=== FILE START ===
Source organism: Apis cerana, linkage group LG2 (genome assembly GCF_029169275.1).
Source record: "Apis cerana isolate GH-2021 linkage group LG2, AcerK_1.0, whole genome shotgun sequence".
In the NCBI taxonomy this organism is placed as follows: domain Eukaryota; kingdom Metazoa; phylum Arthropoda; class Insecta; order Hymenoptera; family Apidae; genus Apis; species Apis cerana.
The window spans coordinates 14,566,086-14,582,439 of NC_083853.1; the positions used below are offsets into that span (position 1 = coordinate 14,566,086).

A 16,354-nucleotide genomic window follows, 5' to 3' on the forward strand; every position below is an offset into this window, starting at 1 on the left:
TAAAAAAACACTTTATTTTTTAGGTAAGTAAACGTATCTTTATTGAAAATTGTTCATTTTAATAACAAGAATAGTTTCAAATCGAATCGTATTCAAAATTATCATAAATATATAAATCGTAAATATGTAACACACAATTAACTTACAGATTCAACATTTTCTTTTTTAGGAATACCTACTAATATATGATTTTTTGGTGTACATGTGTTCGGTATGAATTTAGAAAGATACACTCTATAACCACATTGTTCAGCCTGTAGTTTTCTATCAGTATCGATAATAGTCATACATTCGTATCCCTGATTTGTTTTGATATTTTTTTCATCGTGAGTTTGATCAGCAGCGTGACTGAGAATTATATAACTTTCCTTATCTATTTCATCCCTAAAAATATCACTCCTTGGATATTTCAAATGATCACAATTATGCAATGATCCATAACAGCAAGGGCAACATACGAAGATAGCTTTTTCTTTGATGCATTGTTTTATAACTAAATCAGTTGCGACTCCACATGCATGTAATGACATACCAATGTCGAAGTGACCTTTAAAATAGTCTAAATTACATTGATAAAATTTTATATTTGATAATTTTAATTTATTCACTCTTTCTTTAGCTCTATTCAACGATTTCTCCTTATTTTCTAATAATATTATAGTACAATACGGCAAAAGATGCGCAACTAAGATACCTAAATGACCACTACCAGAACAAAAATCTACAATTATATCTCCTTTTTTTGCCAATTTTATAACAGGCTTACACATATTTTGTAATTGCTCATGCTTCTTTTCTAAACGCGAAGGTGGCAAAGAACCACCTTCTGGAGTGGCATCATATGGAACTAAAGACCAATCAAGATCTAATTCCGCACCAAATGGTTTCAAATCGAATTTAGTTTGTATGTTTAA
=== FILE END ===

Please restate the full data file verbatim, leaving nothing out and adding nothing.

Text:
Source organism: Apis cerana, linkage group LG2 (genome assembly GCF_029169275.1).
Source record: "Apis cerana isolate GH-2021 linkage group LG2, AcerK_1.0, whole genome shotgun sequence".
In the NCBI taxonomy this organism is placed as follows: domain Eukaryota; kingdom Metazoa; phylum Arthropoda; class Insecta; order Hymenoptera; family Apidae; genus Apis; species Apis cerana.
The window spans coordinates 14,566,086-14,582,439 of NC_083853.1; the positions used below are offsets into that span (position 1 = coordinate 14,566,086).

A 16,354-nucleotide genomic window follows, 5' to 3' on the forward strand; every position below is an offset into this window, starting at 1 on the left:
TAAAAAAACACTTTATTTTTTAGGTAAGTAAACGTATCTTTATTGAAAATTGTTCATTTTAATAACAAGAATAGTTTCAAATCGAATCGTATTCAAAATTATCATAAATATATAAATCGTAAATATGTAACACACAATTAACTTACAGATTCAACATTTTCTTTTTTAGGAATACCTACTAATATATGATTTTTTGGTGTACATGTGTTCGGTATGAATTTAGAAAGATACACTCTATAACCACATTGTTCAGCCTGTAGTTTTCTATCAGTATCGATAATAGTCATACATTCGTATCCCTGATTTGTTTTGATATTTTTTTCATCGTGAGTTTGATCAGCAGCGTGACTGAGAATTATATAACTTTCCTTATCTATTTCATCCCTAAAAATATCACTCCTTGGATATTTCAAATGATCACAATTATGCAATGATCCATAACAGCAAGGGCAACATACGAAGATAGCTTTTTCTTTGATGCATTGTTTTATAACTAAATCAGTTGCGACTCCACATGCATGTAATGACATACCAATGTCGAAGTGACCTTTAAAATAGTCTAAATTACATTGATAAAATTTTATATTTGATAATTTTAATTTATTCACTCTTTCTTTAGCTCTATTCAACGATTTCTCCTTATTTTCTAATAATATTATAGTACAATACGGCAAAAGATGCGCAACTAAGATACCTAAATGACCACTACCAGAACAAAAATCTACAATTATATCTCCTTTTTTTGCCAATTTTATAACAGGCTTACACATATTTTGTAATTGCTCATGCTTCTTTTCTAAACGCGAAGGTGGCAAAGAACCACCTTCTGGAGTGGCATCATATGGAACTAAAGACCAATCAAGATCTAATTCCGCACCAAATGGTTTCAAATCGAATTTAGTTTGTATGTTTAA